Fears that some landlords would push up rents as quickly as possible once Government introduced new regulations on rent certainty have not materialised.
Rents in November suggest landlords did not react to increase rents ahead of the new regulations as was being predicted.
Ronan Lyons, assistant professor Department of Economics TCD, said an analysis of 2,500 sample rental properties showed rents in Dublin increased on average by 1.3% and 0.1% outside the city. In other words not statistically significant.
A separate analysis of several hundred properties showed, in the 10-day period after word of the rent certainty proposals, there had been an average rent increase of just 1.4%.
Professor Lyons said while there were approx. 5,500 properties available for rent in November 2014, the comparable figure last month was 6,500. In other words there is a 10% to 15% reduction in the supply coming on to the market.
Co-Operative Housing Ireland's 'Housing Sentiment Survey' outlines the scale of the housing crisis and suggests that 32% of tenants nationally and almost 50% of those in Dublin are fearful of losing their homes. The survey shows one third of tenants spend in excess of 40% of net income on rent and that 25% of all house moves are due to high rents.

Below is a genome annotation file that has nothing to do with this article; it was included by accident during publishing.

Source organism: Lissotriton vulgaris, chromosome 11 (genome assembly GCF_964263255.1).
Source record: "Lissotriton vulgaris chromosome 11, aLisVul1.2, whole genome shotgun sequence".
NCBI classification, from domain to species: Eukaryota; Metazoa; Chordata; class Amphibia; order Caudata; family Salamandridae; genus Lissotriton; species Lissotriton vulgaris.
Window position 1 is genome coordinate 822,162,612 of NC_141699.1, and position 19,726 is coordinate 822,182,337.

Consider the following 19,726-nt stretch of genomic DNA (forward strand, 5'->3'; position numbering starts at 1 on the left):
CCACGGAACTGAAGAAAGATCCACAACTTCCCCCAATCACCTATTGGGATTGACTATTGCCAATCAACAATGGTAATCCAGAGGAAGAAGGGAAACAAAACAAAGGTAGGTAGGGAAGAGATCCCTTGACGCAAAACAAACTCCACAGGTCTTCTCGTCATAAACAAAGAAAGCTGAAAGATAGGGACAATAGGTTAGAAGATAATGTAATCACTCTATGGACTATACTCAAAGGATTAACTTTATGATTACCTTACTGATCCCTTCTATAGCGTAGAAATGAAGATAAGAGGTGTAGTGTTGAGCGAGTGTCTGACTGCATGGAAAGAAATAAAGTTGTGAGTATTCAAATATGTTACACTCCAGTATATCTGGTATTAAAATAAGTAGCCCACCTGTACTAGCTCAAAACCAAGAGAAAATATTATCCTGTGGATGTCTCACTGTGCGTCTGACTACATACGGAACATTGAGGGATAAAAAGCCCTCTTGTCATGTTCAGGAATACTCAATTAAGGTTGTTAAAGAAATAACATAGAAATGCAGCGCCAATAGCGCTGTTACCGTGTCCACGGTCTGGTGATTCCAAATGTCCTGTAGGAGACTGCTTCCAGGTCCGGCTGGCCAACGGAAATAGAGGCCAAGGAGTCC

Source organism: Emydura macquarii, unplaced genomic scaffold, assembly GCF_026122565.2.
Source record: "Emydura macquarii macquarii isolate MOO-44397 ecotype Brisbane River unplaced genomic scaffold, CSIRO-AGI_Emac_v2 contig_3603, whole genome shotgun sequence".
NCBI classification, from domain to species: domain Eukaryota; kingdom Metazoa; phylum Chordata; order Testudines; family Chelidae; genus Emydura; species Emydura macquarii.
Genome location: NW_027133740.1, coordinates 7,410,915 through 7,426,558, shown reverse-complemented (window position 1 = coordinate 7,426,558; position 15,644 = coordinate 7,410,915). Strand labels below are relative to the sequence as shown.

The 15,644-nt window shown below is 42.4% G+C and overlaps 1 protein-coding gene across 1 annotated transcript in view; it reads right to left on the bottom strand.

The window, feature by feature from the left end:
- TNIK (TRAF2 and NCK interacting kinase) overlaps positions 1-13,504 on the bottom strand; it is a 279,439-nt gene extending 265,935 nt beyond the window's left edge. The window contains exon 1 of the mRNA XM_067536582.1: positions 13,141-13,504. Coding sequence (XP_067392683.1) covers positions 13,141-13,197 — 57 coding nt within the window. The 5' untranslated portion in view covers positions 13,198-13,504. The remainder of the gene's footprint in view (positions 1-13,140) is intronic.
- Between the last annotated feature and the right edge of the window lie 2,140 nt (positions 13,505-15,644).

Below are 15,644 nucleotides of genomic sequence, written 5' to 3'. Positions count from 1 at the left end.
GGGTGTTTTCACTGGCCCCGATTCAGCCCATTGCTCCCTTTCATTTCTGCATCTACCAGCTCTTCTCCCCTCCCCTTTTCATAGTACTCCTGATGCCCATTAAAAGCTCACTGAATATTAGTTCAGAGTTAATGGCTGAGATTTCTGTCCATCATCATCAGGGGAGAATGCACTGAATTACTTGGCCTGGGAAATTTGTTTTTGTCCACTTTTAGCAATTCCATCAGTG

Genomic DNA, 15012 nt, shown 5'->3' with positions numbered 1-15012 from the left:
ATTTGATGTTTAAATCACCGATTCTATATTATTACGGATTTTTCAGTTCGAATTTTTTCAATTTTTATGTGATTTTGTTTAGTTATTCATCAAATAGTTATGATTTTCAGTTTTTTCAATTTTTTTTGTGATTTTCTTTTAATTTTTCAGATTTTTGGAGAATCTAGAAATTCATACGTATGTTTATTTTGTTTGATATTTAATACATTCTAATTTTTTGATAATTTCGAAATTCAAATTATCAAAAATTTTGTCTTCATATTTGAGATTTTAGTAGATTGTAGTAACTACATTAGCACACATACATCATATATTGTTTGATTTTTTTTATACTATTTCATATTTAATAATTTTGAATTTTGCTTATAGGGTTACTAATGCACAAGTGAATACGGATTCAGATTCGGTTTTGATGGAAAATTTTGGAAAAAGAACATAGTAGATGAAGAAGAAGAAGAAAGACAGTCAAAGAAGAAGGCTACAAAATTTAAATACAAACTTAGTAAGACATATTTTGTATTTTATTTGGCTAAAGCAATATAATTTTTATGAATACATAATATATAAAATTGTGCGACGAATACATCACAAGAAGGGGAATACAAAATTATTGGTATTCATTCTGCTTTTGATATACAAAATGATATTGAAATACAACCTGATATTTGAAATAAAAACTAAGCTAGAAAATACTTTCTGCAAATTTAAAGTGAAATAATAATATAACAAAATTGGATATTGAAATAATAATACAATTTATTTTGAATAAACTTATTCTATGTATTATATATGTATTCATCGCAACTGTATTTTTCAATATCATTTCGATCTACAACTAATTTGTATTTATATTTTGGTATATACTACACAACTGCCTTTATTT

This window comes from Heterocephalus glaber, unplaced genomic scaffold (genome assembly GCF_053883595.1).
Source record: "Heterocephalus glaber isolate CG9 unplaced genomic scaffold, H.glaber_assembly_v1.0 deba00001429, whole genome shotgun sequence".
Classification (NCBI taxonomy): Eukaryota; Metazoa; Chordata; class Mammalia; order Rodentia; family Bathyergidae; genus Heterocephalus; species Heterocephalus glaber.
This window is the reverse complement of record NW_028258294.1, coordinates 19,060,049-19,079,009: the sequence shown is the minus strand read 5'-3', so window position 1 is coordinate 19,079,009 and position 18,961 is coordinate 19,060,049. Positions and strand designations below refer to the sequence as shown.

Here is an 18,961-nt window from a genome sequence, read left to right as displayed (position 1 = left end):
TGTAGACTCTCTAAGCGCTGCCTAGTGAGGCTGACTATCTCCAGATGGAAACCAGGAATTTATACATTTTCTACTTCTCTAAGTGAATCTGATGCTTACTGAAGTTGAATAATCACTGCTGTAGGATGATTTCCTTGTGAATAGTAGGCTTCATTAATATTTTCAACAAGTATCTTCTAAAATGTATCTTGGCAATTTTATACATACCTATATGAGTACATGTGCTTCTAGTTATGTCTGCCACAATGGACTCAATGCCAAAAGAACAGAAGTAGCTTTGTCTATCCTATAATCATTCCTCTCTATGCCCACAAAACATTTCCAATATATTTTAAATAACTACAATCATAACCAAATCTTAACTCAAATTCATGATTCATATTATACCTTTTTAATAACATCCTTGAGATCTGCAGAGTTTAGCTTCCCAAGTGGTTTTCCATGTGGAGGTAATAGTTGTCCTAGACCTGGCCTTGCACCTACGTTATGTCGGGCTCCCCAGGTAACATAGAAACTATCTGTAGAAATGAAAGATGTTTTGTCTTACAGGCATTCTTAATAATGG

With the shortcomings in public sector housing provision over the past decade, it appears as if the private rented sector and it's landlords are expected to fill the gap and satisfy social housing requirements.
Enforcing regulations is key to ensuring landlords and tenants fully understand their obligations. Research has shown that the majority of landlords ensure their properties meet accommodation standards when they know what standards the properties are expected to meet.
Despite the pressure on housing provision, market conditions should not be viewed as an opportunity to ignore existing regulations in the rented sector.